Thursday, April 28, 2016

Power over potholes returns to the Courthouse

A Highland Council press release:

The budget for Road Maintenance for 2016-17 is to be distributed between the eight Local Area Committees to enable greater local decision making in line with the Council’s localism agenda.

The budget for road maintenance contains four main and distinct activities. These are:
Revenue for Winter Maintenance
Revenue for Cyclic Maintenance, which includes pothole repairs, surface patching, road markings, traffic signs and verge cutting
Capital expenditure for early intervention to extend the life of the road surface
Capital expenditure for larger resurfacing and major bridge refurbishment works
The proportional split between areas for Winter Maintenance will be based on historical spend. The allocation for cyclic maintenance will be distributed between areas according to a formula based on weighted road mileage and population.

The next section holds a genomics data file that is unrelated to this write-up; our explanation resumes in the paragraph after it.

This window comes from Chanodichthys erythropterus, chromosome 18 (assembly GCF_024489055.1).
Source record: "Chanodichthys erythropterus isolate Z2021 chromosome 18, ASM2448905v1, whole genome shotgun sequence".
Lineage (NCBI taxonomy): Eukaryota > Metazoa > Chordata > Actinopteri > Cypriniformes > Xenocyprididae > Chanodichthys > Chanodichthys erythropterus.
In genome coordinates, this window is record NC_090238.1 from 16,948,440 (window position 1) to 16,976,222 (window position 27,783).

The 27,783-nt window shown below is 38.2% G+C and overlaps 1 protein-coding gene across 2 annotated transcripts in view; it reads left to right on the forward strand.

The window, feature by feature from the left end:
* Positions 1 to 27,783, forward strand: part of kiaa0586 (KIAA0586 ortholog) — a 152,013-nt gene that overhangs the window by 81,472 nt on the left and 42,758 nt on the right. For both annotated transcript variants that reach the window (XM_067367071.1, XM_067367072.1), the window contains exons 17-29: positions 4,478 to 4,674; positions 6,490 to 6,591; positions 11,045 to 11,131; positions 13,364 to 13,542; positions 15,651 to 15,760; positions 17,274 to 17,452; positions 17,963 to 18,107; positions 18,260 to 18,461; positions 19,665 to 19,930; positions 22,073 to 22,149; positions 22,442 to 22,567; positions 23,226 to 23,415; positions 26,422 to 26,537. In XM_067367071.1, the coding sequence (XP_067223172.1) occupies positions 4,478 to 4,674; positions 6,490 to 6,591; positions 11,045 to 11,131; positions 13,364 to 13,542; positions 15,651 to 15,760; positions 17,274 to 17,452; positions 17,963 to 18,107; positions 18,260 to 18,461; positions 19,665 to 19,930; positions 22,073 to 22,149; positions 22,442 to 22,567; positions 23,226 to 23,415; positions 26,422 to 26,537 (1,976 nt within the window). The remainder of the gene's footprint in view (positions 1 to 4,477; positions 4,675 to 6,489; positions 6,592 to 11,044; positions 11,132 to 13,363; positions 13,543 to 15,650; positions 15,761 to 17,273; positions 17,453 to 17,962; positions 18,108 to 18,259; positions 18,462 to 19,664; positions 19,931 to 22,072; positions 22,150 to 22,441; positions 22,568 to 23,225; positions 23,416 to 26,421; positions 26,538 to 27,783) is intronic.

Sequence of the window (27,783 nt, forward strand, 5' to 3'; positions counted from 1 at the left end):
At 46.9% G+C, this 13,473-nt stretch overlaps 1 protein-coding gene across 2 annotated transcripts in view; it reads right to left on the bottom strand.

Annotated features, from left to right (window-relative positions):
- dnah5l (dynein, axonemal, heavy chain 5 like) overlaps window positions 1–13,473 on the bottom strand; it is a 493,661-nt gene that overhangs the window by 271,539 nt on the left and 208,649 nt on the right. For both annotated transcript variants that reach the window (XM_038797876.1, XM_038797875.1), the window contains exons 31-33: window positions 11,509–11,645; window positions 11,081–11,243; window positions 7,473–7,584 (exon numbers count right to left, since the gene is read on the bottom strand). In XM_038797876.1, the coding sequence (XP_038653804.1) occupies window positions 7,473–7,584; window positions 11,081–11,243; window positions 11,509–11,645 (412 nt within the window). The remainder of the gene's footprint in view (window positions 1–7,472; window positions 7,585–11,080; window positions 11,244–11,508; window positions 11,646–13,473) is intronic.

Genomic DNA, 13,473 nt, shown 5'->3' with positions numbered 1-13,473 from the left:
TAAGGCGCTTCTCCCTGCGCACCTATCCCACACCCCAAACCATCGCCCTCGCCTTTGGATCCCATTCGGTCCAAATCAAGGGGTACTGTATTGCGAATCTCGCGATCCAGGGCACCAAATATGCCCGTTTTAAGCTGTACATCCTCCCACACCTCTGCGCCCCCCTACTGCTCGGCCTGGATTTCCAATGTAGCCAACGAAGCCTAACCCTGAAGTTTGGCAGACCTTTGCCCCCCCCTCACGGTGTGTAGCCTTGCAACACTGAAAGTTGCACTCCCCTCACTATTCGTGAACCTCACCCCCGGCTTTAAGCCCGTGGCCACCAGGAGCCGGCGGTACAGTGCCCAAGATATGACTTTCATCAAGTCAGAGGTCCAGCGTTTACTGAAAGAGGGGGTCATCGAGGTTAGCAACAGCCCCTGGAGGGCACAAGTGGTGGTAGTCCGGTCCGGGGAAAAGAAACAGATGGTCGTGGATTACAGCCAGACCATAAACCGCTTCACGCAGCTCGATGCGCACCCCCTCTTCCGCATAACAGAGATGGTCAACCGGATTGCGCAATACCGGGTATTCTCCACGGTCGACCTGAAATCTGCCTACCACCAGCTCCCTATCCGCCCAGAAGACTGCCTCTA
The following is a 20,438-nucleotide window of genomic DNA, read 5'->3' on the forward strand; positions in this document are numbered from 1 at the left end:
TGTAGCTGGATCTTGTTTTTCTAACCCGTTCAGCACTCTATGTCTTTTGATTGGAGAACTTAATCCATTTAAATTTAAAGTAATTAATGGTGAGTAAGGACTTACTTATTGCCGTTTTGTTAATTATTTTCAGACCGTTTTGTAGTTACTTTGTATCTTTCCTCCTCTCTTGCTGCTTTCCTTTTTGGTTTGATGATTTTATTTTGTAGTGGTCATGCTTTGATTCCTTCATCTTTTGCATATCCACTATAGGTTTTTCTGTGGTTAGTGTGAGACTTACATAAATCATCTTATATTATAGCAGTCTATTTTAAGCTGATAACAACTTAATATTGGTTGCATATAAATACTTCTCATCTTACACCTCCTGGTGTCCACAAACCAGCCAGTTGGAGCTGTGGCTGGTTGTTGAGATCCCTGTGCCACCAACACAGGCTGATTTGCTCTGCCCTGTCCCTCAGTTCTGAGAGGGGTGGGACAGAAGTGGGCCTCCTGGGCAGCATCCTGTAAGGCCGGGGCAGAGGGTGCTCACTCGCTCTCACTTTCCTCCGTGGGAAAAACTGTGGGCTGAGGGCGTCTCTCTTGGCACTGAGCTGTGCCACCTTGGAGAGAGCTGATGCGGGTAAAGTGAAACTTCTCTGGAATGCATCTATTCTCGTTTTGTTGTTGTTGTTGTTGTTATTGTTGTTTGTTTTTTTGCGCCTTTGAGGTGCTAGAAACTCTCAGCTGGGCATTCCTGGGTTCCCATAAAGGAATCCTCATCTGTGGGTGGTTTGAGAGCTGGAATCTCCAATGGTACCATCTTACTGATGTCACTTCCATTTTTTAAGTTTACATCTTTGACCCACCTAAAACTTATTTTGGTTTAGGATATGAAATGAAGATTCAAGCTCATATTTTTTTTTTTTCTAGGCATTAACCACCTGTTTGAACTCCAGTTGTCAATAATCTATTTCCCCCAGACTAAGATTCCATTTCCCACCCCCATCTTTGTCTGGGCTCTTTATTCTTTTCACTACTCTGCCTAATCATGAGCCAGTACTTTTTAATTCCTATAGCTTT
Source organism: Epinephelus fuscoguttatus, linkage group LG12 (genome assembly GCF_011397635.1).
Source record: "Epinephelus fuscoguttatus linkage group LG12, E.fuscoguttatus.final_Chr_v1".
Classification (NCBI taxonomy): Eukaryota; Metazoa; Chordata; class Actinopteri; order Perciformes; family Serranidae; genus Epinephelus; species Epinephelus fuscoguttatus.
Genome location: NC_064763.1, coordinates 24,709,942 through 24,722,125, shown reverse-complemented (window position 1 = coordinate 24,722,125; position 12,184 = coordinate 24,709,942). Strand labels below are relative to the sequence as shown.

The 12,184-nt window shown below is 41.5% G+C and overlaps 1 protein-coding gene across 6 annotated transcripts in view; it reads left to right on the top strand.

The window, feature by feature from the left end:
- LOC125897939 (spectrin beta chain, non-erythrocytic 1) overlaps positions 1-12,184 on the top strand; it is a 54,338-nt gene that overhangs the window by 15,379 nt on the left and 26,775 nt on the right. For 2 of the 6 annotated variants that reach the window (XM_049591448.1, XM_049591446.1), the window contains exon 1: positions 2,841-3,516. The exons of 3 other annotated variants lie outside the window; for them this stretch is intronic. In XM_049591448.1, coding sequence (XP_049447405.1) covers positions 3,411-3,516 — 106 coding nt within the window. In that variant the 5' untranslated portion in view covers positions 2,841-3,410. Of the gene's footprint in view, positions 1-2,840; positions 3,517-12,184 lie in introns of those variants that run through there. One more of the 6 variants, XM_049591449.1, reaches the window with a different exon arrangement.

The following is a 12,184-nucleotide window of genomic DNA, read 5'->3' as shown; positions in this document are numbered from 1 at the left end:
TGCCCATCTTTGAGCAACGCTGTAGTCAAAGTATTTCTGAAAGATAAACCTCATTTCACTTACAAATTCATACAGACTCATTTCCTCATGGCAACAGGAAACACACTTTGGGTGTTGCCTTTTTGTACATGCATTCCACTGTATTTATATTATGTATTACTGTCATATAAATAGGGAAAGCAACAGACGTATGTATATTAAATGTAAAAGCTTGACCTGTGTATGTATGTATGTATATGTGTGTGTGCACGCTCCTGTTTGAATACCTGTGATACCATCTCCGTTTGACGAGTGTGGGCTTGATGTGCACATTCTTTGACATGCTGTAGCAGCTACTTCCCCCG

The Council will shortly be taking delivery of a new “Jet Patcher” for pot hole repairs and a programme for where and how this will be used will be developed.

Budget for safety barriers and flood risk management will be held centrally. Areas may be able to bid for funding of small schemes. The allocation of flood risk management will be managed by the Flood Risk Management Team.

The allocation to areas for structural road maintenance is based on the results of the annual Scottish Road Maintenance Condition Survey. The proportion reserved for structures such as bridges and retaining walls will be held centrally and distributed based on routine inspections. Distribution will be agreed by the Chief Structural Engineer in consultation with local area staff.

Overall revenue budget for road maintenance activities for 2016-17 has been set at £11.948 million.

The Council agreed, in December 2015, an additional capital allocation of £24.3 million over the next 9 years for roads, bridges and piers. This, when added to the £4.5 million in the Community Services budget for capital structural road maintenance, raises the annual capital allocation to £7.2 million for 2016-17.